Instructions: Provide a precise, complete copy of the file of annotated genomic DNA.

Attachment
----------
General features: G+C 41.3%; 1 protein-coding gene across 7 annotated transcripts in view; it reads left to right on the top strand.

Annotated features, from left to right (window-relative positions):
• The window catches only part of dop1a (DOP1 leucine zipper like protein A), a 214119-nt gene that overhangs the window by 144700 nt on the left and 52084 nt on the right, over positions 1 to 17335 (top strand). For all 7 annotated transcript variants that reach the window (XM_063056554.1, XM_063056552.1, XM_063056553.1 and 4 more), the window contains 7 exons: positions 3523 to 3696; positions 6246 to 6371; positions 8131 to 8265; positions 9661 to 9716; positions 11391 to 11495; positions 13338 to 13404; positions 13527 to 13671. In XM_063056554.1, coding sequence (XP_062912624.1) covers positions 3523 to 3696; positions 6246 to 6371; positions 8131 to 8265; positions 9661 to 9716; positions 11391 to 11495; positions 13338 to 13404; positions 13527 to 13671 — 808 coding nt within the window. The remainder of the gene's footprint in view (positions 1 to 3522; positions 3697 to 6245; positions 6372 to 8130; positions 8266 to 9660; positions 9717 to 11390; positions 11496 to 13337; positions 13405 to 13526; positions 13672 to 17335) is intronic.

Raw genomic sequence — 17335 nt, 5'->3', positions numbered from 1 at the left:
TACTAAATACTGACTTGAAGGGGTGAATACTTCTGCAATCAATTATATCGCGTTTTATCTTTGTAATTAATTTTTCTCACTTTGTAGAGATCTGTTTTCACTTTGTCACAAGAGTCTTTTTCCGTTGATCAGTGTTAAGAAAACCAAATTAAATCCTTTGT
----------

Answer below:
General features: G+C 41.3%; 1 protein-coding gene across 7 annotated transcripts in view; it reads left to right on the top strand.

Annotated features, from left to right (window-relative positions):
• The window catches only part of dop1a (DOP1 leucine zipper like protein A), a 214119-nt gene that overhangs the window by 144700 nt on the left and 52084 nt on the right, over positions 1 to 17335 (top strand). For all 7 annotated transcript variants that reach the window (XM_063056554.1, XM_063056552.1, XM_063056553.1 and 4 more), the window contains 7 exons: positions 3523 to 3696; positions 6246 to 6371; positions 8131 to 8265; positions 9661 to 9716; positions 11391 to 11495; positions 13338 to 13404; positions 13527 to 13671. In XM_063056554.1, coding sequence (XP_062912624.1) covers positions 3523 to 3696; positions 6246 to 6371; positions 8131 to 8265; positions 9661 to 9716; positions 11391 to 11495; positions 13338 to 13404; positions 13527 to 13671 — 808 coding nt within the window. The remainder of the gene's footprint in view (positions 1 to 3522; positions 3697 to 6245; positions 6372 to 8130; positions 8266 to 9660; positions 9717 to 11390; positions 11496 to 13337; positions 13405 to 13526; positions 13672 to 17335) is intronic.

Raw genomic sequence — 17335 nt, 5'->3', positions numbered from 1 at the left:
TACTAAATACTGACTTGAAGGGGTGAATACTTCTGCAATCAATTATATCGCGTTTTATCTTTGTAATTAATTTTTCTCACTTTGTAGAGATCTGTTTTCACTTTGTCACAAGAGTCTTTTTCCGTTGATCAGTGTTAAGAAAACCAAATTAAATCCTTTGT